The E strings on your bass are tuned down to D. Do you do anything special as far as set-up to accommodate the heavier 115-gauge string?
Phil Petillo resurfaced the frets on my Hamer to his patented Pyramid shaped frets, but didn't do much else as far as neck adjustment.

Since you play the 12 fingerstyle, does that present any particular challenges?
I initially thought that the Hamer 12-string spacing was way too narrow but it has become integral in my fingerstyle approach. I urge everyone out there to put down their picks. Fingerstyle on the 12-string bass opens up so many new possibilities, like detuning the low "E" string, using the thumb to keep the low open string droning while playing melodies and chords with the first and second fingers...

You recently gave an interview with Bass Inside in which you stated, “I really feel I have taken the art of 12-string bass to a new level.” That’s certainly the kind of statement that’s going to generate some controversy! What exactly do you mean by this? Do you think you have surpassed players like Tom or Doug on some level?
Well, I tried with all of my heart to make a CD that would be the definitive 12-string bass recording to date. The jury is still out on whether I have truly done so. It's only because I have such great love and respect for Petersson and Pinnick that I tried to do so.

Any musician worth his salt always tries to raise the bar.

When (saxophonist) Coleman Hawkins burst onto the scene he set the standard, but players like Charlie Parker, Lester Young and ultimately John Coltrane soon followed and changed the face of music forever.

Tom Petersson truly is the archetype Rock bassist- he is maintaining standards and carrying on traditions that make those of us the grew up on 60's and 70's rock music proud. Do you think the young people know (or care) what TP is going for when he lugs around those Transonic amps? It doesn't matter to Tom, he certainly is his own man. I am fiercely loyal to my heroes, guys like Jaco, Jack Bruce, Chris Squire, John Entwistle, Chuck Rainey and James Jamerson. In my eyes these men have no peers and never will, so when the next big bass gun comes down the road, I am sometimes a little closed minded, not giving new players the chance to shine. I am hoping that the readers of 12-string bass will listen to where I am coming from with an open mind.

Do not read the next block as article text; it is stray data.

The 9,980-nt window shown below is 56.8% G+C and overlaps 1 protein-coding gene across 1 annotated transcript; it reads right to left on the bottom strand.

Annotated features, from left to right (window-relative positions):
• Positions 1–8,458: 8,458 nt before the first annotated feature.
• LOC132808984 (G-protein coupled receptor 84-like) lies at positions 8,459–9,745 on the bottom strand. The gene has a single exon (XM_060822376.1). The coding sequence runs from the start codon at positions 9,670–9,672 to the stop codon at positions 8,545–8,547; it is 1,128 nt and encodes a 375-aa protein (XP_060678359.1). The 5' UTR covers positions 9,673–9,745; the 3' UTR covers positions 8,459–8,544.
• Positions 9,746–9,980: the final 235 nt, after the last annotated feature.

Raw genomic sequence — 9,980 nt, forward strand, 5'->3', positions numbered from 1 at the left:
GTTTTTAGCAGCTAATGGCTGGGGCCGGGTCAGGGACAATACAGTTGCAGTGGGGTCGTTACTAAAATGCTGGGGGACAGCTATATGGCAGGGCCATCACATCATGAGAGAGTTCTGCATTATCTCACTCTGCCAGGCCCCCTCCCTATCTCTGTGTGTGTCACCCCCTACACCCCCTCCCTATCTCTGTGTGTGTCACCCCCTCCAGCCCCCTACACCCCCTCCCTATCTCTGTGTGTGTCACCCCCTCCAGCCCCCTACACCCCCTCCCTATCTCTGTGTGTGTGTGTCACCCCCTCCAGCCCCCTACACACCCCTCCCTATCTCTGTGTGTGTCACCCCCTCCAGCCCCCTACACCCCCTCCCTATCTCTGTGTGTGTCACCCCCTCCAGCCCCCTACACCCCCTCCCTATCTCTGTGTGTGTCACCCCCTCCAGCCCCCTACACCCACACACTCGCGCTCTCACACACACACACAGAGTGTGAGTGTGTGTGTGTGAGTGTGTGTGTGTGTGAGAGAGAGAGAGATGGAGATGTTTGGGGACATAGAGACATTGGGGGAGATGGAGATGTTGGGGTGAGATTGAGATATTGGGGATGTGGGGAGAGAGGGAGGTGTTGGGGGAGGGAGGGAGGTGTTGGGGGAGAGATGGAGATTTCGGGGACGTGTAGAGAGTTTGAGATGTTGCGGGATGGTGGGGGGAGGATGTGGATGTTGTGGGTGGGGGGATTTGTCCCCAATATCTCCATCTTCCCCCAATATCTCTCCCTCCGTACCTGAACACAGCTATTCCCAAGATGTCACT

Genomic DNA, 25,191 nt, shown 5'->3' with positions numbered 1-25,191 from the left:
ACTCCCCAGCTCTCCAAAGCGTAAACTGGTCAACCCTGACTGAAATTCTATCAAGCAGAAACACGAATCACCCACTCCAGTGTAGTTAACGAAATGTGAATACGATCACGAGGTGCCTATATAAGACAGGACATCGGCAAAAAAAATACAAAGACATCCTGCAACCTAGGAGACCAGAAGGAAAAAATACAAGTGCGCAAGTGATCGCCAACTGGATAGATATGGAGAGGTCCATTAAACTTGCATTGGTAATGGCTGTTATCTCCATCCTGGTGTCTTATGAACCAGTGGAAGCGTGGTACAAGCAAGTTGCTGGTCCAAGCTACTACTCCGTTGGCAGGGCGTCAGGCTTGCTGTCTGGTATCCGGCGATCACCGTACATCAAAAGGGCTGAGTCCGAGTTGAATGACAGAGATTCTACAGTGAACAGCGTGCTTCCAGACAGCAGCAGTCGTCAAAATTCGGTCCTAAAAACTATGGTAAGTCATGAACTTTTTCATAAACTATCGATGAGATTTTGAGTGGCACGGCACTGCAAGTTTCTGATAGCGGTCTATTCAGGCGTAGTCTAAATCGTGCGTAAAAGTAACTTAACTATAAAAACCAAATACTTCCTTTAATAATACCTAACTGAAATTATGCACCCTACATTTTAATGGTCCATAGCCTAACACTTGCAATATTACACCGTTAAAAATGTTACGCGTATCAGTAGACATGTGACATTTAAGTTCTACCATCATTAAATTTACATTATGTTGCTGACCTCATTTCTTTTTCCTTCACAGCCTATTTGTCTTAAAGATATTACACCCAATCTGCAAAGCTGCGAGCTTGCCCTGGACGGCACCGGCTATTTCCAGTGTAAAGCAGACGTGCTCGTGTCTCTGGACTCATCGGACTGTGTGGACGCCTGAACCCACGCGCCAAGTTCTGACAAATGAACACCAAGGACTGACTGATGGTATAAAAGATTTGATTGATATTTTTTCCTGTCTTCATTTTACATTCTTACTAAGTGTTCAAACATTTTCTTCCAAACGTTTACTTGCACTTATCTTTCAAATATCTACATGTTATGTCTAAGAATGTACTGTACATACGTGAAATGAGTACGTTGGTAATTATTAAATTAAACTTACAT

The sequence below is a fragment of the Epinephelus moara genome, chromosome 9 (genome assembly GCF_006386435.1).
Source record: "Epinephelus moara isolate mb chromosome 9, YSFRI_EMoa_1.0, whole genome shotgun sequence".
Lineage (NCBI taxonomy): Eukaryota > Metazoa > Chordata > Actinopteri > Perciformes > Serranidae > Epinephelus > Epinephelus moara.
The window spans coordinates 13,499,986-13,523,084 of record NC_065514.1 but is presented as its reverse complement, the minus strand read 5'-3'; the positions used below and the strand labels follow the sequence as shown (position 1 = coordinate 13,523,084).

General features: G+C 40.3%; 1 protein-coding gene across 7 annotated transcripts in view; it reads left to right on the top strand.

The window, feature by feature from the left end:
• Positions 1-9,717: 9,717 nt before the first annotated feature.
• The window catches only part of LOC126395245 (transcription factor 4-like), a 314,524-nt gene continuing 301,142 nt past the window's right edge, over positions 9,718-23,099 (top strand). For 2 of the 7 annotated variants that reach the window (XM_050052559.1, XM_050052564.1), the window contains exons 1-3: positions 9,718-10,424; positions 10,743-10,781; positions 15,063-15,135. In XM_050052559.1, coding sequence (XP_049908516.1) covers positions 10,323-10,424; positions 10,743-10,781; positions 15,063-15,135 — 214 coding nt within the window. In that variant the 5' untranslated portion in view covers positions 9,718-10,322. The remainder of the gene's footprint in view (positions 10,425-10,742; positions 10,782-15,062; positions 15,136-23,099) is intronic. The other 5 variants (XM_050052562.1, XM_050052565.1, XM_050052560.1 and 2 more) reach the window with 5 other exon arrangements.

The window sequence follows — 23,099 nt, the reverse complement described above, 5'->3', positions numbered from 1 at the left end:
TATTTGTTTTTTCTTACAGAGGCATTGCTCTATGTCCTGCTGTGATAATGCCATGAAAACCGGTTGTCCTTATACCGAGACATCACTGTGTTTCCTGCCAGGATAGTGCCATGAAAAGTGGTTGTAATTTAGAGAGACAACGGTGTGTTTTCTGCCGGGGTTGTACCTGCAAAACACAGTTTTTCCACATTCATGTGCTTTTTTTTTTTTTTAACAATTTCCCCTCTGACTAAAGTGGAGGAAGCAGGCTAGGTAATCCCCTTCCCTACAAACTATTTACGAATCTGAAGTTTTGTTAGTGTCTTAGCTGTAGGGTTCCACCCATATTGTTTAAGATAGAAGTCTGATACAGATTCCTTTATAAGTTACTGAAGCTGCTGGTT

On another note, I agree with TP when he says that Ron Wood is a killer bassist. His playing on "Jeff Beck Truth" and "Beck Ola" is just awesome- he is a very inventive bassist within the strict confines of rock music.

To be clear, Tom Petersson is a hero of mine, someone that profoundly influenced my life and someone that I look up to.

How frequently do you use the 12 as a songwriting tool? How have the pitfalls in your personal life translated into great songwriting opportunities?
I compose all my music with my 12-string bass in hand. In regard to the pitfalls in my personal life, every single note on my "Holyland" CD has been influenced by the some of the more painful moments in my personal life, in particular my divorce.

You are working with a luthier in New Jersey to develop a new 12-string bass. Can you give us a ‘sneak preview’ of what it will be like? What other 12’s have you drawn upon for inspiration in its design? Did you approach any established 12-string makers before deciding to “blaze your own trail”?
I sent my "Holyland" CD to Hamer in hopes that they would work with me to create an instrument that would rectify the things that I didn't like about my Chaparral bass (set neck, active EQ, mono wiring), but I never heard back from them, for whatever reason. There is a guy at Hamer named Kim Keller that has been most helpful to me whenever I need it, and I would like to acknowledge that.